Ever since quantum mechanics was discovered nearly a century ago, famous scientists from Eddington to Wigner to Compton to Eccles to Penrose have speculated about possible connections to the brain -- a quest often parodied as "quantum mechanics is mysterious, the brain is mysterious, ergo they must be related somehow." In this talk, I'll offer a critical survey of these ideas from the modern standpoint of quantum information theory, pointing out the huge conceptual and experimental problems that have plagued most concrete proposals. However, I'll also explain why I think some role for quantum mechanics in cognition is not yet excluded, and discuss what sorts of advances in neuroscience and physics might help settle the question.
Scott Aaronson (Massachusetts Institute of Technology)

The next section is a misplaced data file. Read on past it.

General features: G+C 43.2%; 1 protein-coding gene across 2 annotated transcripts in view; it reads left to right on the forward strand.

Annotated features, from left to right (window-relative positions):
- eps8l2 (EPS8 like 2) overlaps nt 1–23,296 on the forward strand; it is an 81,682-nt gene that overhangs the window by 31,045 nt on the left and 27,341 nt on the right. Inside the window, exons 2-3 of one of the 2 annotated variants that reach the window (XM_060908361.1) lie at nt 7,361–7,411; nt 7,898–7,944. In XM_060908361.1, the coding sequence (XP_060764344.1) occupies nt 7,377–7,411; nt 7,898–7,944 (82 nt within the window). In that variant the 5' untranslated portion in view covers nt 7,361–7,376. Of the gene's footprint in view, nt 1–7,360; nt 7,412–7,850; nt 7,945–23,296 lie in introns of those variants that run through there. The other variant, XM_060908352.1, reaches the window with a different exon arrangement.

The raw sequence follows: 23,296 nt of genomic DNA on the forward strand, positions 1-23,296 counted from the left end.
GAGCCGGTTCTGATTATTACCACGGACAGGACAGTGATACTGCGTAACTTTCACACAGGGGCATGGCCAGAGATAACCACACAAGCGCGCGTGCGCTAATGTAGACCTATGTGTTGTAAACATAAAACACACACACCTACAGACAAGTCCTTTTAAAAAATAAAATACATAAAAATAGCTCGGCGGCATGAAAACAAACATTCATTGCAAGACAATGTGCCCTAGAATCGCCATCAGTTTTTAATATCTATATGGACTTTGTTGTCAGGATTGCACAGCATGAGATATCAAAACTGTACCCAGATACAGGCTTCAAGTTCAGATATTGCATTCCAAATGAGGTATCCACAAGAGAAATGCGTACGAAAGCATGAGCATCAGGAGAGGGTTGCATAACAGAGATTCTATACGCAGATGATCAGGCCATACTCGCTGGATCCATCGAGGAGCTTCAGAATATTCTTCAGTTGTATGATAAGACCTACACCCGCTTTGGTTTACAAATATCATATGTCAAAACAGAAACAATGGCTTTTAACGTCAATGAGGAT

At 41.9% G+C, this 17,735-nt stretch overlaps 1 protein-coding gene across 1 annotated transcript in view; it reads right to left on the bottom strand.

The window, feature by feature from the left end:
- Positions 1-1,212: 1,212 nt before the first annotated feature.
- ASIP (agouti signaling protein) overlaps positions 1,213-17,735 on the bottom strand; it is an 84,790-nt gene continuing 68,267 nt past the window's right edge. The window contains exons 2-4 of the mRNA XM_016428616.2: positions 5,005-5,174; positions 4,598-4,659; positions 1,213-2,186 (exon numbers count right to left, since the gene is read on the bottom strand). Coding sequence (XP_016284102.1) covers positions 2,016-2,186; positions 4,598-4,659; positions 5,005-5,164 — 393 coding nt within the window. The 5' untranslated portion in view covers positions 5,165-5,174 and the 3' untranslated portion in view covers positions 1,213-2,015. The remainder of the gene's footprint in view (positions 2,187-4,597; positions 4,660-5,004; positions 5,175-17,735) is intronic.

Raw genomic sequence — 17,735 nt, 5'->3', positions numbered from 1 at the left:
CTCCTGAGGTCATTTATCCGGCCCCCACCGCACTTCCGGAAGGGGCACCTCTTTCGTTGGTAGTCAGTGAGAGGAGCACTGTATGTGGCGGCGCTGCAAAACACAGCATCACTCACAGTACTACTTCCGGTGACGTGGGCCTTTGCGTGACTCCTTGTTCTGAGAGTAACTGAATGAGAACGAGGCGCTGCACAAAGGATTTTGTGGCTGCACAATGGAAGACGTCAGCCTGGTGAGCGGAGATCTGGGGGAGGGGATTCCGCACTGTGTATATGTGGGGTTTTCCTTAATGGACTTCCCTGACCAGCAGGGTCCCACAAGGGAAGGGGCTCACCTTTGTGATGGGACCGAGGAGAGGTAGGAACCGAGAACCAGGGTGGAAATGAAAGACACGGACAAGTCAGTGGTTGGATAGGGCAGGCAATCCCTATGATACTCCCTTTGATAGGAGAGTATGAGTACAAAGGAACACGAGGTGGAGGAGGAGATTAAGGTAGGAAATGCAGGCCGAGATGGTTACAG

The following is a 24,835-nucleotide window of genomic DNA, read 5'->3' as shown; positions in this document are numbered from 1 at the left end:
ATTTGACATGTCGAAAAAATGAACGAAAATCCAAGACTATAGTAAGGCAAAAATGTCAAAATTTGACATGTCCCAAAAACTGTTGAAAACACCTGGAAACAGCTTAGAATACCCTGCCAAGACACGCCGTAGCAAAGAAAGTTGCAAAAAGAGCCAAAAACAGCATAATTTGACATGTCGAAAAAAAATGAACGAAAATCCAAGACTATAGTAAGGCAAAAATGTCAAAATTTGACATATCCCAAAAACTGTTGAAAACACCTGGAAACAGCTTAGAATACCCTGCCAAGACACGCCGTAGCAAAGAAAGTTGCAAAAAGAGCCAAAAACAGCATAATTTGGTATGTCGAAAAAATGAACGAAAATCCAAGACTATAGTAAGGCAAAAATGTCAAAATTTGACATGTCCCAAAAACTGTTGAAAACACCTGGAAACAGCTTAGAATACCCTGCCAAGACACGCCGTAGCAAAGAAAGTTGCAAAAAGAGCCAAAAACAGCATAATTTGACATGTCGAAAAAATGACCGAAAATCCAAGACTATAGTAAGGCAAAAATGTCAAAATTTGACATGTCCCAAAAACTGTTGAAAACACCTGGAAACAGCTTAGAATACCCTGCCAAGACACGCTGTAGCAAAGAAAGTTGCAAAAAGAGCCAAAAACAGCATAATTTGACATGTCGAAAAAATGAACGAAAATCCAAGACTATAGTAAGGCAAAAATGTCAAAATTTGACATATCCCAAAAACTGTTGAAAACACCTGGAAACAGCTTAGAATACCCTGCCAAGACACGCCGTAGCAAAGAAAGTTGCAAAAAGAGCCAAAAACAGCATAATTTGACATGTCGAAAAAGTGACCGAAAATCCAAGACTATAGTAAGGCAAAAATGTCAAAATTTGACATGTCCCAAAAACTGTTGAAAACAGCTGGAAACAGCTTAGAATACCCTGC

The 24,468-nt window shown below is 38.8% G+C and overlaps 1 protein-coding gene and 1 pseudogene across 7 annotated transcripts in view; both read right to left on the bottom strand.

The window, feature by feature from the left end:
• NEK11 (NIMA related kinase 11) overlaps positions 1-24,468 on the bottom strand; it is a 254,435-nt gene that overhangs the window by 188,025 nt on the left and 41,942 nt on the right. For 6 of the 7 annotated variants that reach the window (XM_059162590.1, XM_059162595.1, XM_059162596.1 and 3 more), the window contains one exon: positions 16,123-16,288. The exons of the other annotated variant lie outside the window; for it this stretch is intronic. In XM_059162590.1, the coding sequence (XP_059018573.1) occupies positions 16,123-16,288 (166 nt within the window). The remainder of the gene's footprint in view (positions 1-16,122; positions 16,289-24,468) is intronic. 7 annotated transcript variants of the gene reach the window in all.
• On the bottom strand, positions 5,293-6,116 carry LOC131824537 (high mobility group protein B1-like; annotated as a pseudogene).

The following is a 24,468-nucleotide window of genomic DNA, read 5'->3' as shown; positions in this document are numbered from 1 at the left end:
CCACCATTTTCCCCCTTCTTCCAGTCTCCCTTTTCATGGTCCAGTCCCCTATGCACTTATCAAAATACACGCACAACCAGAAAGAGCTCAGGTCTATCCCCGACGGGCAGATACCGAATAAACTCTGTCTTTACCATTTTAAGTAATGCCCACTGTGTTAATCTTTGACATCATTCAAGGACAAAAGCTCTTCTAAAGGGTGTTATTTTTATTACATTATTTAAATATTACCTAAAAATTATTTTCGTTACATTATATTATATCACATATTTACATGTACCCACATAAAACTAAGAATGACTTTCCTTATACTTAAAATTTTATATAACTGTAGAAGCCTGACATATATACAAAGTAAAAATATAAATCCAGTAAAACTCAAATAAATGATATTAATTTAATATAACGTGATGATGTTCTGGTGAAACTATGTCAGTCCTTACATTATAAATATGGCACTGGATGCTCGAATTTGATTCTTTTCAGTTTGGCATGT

Scott Aaronson received his PhD in computer science from UC Berkeley in 2004, then did postdocs at the Institute for Advanced Study, Princeton and at the University of Waterloo. He's now TIBCO Career Development Associate Professor at MIT. His research interests center around the limitations of quantum computers, and computational complexity theory more generally. He also writes a popular blog (www.scottaaronson.com/blog) and created the Complexity Zoo (www.complexityzoo.com), an online encyclopedia of computational complexity theory. He received the National Science Foundation's Alan T. Waterman Award in 2012.